August 5, 2013 | Written by: IBM Research Editorial Staff
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Dr. Gerald Tesauro, the IBM Research scientist who taught Watson how to make wagers when its Jeopardy!, has been named an Association for the Advancement of Artificial Intelligence (AAAI) Fellow. His development of TD-Gammon, “a self-teaching neural network that learned to play backgammon at human world championship level,” and work applying machine learning across disciplines from computer virus recognition to computer chess, and other fields made him an ideal candidate for the association’s title.
You’ve worked on machines that play Jeopardy!, chess and backgammon. What is the significance of machines that can play games?
|Dr. Gerald Tesauro
In the early decades of AI, algorithms were not ready to tackle the ambiguous, ill-defined nature of real-world problems. Researchers therefore proposed that complex board games like chess and backgammon could serve as an ideal testing ground for AI algorithms (the so-called “Drosophila of AI”). Tasks such as playing grandmaster-level chess may be incredibly complex, but they can be precisely specified for the computer.
By working in these domains, researchers made enormous progress in search, learning, and simulation techniques, to the point where the best computers now surpass the best humans in virtually all classic board games. As a result, AI is now moving on to tackle real-world ambiguity head-on.
In the Jeopardy! Grand Challenge, we still had a game environment with precise rules of play, but now had to deal with highly ambiguous natural-language questions, having no explicitly defined meaning. Looking forward, the next “Drosophila of AI” may be in life-like virtual reality games, such as World of Warcraft. In such environments, AI software would need to move simulated bodies via simulated physics, and would need to engage in deep dialogues (including bargaining, persuasion, etc.) with other human or computerized players.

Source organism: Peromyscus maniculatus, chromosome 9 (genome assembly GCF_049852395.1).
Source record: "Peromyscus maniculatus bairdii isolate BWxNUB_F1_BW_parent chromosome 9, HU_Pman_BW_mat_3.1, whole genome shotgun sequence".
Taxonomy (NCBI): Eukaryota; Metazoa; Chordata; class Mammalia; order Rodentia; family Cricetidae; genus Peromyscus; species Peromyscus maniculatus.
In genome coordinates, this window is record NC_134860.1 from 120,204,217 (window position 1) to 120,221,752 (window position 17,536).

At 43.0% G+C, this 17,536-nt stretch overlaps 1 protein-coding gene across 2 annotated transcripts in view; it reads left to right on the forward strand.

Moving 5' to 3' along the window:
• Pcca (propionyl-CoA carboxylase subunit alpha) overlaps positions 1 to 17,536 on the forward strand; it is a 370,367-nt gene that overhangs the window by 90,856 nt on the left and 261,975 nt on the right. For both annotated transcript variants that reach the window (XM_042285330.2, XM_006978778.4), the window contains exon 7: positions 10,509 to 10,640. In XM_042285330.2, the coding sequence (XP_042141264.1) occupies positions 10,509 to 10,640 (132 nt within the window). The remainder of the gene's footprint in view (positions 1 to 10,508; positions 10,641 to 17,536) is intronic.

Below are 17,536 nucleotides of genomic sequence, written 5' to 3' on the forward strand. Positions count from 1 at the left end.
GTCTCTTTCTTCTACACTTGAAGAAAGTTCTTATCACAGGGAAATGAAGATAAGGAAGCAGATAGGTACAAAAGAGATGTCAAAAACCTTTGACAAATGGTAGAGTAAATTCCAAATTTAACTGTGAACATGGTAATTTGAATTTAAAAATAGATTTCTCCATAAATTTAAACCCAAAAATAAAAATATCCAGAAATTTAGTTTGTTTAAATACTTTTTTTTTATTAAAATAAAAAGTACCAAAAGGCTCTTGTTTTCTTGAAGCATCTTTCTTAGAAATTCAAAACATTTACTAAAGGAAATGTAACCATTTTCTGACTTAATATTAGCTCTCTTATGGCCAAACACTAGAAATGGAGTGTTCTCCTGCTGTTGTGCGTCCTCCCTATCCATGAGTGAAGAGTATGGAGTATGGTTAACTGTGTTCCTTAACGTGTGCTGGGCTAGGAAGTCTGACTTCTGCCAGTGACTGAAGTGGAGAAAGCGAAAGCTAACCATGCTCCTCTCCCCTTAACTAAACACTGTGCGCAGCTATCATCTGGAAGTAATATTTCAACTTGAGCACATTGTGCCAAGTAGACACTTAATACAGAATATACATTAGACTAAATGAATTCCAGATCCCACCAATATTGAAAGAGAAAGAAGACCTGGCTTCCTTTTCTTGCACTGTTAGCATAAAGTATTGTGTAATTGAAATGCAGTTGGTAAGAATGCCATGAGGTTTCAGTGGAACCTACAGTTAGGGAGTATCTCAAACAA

How does a machine learning to play a game translate to things like e-commerce and virus recognition?
One aspect of learning in games is learning how to detect generalizable structure in a game state (i.e., “pattern recognition”) that is useful for categorizing or evaluating the state. This type of learning directly carries over to virus recognition, where we look for patterns in the raw binaries of .EXE files that may indicate likelihood of infection. The other main aspect is learning how to make the best decision (i.e., select the best move) to achieve the player’s long-range objectives.
By developing general-purpose Reinforcement Learning algorithms in game environments, we were able to then directly apply those algorithms in both e-commerce (submitting the optimal bid in a double-auction marketplace) as well as in autonomic computing (dynamically assigning server capacity to transactional workloads in data centers).
Now that Watson is working in medicine and customer service, what new things are you teaching it?
Personally I’m not teaching it anything. My motto for Machine Learning is “Human out of the loop.” Actually, I’m part of a big team that is articulating IBM’s vision and roadmap for “Cognitive Computing.” Besides Watson, IBM has many other technology components that contribute to Cognitive Computing, such as SyNAPSE, a computational platform that leverages brain architecture principles, and IMARS, which provides semantically meaningful labeling of raw multimedia (speech, image, video, etc.) content.
My colleagues and I are working out how to combine our various technology offerings to create an enhanced version of Watson, with sufficient capabilities at natural language dialogue, massive-scale multi-modal inference, etc., to participate as a genuine partner in a collaborative problem-solving team.
What are you working on now? Where else can theoretical and applied machine learning be used?
Guess what — it’s all about Analytics on Big Data. One current topic is choosing what data to train on in a high-volume streaming environment. Imagine there is so much data coming in so rapidly that you could not keep up if you looked at all of it. So, the question is, how do you choose the best subset to examine, given that you can never see the full data for any example?
I’m also using massive amounts of weather data from geosynchronous satellites to learn predictive models of available solar energy, over a wide range of spatial and temporal scales. Accurate predictions could result in billions of dollars of spending reductions in the US on unnecessary backup capacity by the utility companies.
What does it mean to you to be named an AAAI Fellow?
I’ve already been honored by the many colleagues who have built upon my work, and many students who have been inspired to seek careers related to AI. But it’s a special honor and privilege to be officially recognized by the leading professional society devoted to AI, and to be counted in the company of so many esteemed earlier Fellows, including all of the founders of the field.